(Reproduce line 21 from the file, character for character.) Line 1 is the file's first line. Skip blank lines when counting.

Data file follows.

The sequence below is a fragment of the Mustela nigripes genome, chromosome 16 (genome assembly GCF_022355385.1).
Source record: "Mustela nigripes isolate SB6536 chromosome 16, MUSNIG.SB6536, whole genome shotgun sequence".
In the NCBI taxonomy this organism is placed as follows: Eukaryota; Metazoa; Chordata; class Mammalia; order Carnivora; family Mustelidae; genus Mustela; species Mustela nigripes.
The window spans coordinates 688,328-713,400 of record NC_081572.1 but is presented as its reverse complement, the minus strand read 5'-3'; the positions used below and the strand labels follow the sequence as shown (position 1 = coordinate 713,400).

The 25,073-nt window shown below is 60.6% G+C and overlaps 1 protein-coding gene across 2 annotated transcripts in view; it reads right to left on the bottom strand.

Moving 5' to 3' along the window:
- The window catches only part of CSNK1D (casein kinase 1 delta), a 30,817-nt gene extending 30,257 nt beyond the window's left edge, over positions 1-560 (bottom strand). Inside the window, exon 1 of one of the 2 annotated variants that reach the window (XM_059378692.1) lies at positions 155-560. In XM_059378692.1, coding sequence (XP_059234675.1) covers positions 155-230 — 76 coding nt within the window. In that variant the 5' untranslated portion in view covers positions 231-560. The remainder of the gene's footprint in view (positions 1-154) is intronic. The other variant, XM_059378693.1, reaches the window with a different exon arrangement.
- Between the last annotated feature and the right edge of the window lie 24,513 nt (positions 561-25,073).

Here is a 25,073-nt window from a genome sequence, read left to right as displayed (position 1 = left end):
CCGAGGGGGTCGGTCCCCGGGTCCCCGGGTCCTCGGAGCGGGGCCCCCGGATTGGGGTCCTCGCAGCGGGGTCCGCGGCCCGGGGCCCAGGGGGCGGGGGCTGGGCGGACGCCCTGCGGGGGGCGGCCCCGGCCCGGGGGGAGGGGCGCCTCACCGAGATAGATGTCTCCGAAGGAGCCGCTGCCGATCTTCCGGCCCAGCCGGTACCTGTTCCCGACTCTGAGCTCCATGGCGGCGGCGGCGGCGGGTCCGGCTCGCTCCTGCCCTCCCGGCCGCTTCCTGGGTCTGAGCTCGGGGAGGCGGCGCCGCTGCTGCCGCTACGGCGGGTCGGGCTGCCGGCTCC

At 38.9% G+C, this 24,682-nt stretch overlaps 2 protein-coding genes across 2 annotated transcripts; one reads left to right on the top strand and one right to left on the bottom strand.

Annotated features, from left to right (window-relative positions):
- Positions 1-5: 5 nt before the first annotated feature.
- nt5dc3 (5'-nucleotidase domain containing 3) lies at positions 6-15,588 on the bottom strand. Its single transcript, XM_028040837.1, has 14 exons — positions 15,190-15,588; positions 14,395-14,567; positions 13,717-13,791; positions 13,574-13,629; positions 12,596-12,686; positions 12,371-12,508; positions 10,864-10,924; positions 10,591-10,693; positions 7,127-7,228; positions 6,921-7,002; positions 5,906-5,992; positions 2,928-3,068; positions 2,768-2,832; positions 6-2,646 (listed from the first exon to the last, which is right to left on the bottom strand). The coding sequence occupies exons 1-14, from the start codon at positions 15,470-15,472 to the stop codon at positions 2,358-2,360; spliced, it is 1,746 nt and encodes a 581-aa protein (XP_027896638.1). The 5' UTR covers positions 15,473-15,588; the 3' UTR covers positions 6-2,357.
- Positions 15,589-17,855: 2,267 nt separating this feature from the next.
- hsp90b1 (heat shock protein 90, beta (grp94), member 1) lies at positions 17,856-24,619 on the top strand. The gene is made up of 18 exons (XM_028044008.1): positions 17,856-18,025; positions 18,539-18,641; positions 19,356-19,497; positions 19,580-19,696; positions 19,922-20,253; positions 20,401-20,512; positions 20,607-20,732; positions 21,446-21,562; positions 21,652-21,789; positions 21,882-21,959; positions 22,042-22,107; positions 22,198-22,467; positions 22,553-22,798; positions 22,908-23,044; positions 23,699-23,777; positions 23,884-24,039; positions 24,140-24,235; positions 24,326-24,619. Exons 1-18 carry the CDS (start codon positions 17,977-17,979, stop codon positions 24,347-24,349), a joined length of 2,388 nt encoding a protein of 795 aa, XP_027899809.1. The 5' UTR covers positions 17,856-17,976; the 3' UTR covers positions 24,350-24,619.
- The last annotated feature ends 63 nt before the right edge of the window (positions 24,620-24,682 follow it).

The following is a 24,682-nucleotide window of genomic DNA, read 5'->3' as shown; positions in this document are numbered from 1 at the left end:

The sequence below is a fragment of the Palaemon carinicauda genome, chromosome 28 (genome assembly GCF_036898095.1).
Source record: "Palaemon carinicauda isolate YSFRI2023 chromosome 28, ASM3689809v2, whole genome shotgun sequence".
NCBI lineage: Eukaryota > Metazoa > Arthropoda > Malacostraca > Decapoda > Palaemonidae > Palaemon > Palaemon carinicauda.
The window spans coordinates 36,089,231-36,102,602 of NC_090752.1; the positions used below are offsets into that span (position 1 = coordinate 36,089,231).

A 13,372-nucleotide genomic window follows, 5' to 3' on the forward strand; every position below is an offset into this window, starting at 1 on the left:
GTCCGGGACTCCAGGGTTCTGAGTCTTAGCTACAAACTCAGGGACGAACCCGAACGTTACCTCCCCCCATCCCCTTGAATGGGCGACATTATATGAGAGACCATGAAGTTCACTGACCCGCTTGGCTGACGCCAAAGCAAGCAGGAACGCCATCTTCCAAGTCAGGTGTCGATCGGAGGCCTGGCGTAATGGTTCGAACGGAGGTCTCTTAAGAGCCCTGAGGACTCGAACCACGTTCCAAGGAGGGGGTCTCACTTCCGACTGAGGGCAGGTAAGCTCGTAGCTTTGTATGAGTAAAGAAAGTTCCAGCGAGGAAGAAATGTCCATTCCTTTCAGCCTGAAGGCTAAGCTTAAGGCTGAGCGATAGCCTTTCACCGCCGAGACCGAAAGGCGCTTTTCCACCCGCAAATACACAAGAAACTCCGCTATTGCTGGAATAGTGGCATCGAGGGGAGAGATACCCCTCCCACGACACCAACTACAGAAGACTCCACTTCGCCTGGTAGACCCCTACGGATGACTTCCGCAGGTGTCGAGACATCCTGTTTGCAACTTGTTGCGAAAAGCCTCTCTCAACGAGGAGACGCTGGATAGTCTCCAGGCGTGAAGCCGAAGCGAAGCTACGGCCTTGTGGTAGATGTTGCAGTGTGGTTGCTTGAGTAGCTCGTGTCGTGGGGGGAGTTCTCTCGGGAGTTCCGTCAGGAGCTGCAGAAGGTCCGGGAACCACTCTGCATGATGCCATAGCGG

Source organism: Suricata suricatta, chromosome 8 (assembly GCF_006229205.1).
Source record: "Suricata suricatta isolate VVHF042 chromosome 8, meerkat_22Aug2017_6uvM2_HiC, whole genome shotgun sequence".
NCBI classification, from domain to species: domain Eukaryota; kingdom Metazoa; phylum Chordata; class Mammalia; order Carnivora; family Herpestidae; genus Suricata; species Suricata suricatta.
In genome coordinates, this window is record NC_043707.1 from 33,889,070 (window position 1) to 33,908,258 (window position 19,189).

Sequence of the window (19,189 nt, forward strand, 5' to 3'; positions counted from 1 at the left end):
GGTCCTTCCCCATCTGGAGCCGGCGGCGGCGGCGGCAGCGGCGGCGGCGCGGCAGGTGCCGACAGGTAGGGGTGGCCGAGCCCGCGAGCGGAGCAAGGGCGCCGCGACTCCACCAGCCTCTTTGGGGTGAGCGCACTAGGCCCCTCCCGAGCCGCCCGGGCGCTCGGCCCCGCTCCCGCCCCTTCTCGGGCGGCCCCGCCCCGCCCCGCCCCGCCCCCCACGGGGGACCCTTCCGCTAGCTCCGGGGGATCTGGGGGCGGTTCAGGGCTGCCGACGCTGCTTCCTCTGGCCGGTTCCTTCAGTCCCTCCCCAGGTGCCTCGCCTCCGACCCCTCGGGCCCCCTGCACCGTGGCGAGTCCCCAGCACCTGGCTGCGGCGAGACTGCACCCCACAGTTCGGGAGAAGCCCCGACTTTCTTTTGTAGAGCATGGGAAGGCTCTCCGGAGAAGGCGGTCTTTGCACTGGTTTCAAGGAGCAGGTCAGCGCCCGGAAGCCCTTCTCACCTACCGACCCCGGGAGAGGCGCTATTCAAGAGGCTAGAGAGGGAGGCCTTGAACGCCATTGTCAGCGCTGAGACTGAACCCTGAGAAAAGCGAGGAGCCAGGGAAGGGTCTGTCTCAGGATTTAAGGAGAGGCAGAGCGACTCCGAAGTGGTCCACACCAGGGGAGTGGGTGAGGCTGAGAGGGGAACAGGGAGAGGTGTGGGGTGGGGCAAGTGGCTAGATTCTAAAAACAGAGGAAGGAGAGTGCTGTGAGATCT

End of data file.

NCBI lineage: Eukaryota > Metazoa > Arthropoda > Malacostraca > Decapoda > Palaemonidae > Palaemon > Palaemon carinicauda.